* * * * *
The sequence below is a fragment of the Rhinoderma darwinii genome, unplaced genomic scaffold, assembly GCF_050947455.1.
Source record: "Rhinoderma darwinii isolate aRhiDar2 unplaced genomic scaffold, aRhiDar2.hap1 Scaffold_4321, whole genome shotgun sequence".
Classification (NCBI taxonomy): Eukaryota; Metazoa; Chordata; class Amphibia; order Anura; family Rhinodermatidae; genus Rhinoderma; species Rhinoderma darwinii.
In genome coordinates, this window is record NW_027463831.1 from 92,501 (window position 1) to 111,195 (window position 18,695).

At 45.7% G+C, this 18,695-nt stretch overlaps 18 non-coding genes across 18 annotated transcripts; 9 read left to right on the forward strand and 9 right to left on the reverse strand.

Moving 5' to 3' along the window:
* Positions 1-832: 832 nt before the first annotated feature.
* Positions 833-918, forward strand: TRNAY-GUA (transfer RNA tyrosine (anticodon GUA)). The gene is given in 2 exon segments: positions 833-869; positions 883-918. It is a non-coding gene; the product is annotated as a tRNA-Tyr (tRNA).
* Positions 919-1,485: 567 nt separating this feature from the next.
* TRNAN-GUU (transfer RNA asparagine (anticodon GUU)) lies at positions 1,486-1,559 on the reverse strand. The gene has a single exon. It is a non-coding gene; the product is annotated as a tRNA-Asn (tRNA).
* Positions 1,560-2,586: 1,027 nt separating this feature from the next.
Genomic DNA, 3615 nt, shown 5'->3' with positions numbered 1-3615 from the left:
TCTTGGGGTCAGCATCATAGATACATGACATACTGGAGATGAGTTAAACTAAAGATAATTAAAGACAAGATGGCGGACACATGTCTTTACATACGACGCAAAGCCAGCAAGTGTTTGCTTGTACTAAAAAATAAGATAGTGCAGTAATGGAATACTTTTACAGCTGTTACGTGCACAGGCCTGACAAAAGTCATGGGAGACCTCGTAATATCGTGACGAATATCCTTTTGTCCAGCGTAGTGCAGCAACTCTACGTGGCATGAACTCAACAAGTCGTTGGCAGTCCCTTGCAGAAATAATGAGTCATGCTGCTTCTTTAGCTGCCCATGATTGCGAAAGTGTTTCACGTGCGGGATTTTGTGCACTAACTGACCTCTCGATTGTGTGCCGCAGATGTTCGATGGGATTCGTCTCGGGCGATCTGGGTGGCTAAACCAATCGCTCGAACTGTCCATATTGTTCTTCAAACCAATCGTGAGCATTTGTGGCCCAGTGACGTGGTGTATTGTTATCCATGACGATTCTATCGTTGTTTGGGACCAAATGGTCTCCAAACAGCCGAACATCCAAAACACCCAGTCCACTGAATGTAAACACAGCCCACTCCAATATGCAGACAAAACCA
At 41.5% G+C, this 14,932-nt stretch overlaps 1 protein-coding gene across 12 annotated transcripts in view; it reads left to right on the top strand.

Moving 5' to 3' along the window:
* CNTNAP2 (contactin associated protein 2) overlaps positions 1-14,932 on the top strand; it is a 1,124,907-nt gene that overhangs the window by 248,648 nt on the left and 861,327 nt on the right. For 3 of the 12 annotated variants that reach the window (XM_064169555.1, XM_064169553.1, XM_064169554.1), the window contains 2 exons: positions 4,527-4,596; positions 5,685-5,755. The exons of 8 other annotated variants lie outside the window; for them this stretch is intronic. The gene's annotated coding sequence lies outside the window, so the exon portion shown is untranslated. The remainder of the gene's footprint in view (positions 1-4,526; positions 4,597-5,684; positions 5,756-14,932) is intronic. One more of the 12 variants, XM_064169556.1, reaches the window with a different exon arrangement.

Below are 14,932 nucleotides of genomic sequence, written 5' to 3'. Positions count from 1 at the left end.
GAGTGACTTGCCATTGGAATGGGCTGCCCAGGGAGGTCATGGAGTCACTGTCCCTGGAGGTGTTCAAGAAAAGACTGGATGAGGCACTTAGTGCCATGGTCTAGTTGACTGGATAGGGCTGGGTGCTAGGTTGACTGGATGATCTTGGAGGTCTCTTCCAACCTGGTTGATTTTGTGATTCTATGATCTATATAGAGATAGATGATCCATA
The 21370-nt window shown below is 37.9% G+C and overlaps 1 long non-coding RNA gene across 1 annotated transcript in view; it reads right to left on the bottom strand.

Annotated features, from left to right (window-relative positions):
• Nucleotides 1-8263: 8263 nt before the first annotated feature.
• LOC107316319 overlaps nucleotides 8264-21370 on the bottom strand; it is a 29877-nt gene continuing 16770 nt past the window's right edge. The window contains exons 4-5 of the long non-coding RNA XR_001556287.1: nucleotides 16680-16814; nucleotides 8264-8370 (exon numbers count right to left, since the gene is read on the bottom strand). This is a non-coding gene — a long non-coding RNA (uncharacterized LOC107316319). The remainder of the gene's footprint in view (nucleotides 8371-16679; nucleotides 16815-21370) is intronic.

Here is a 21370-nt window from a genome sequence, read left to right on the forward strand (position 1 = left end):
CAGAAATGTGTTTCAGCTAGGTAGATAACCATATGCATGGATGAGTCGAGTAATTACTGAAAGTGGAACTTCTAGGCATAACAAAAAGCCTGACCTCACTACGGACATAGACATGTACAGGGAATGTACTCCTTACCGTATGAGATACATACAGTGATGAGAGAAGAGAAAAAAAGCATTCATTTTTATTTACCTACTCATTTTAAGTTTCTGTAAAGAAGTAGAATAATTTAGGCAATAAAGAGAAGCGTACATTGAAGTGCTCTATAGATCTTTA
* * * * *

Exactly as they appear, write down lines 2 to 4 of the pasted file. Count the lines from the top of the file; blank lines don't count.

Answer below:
Source record: "Rhinoderma darwinii isolate aRhiDar2 unplaced genomic scaffold, aRhiDar2.hap1 Scaffold_4321, whole genome shotgun sequence".
Classification (NCBI taxonomy): Eukaryota; Metazoa; Chordata; class Amphibia; order Anura; family Rhinodermatidae; genus Rhinoderma; species Rhinoderma darwinii.
In genome coordinates, this window is record NW_027463831.1 from 92,501 (window position 1) to 111,195 (window position 18,695).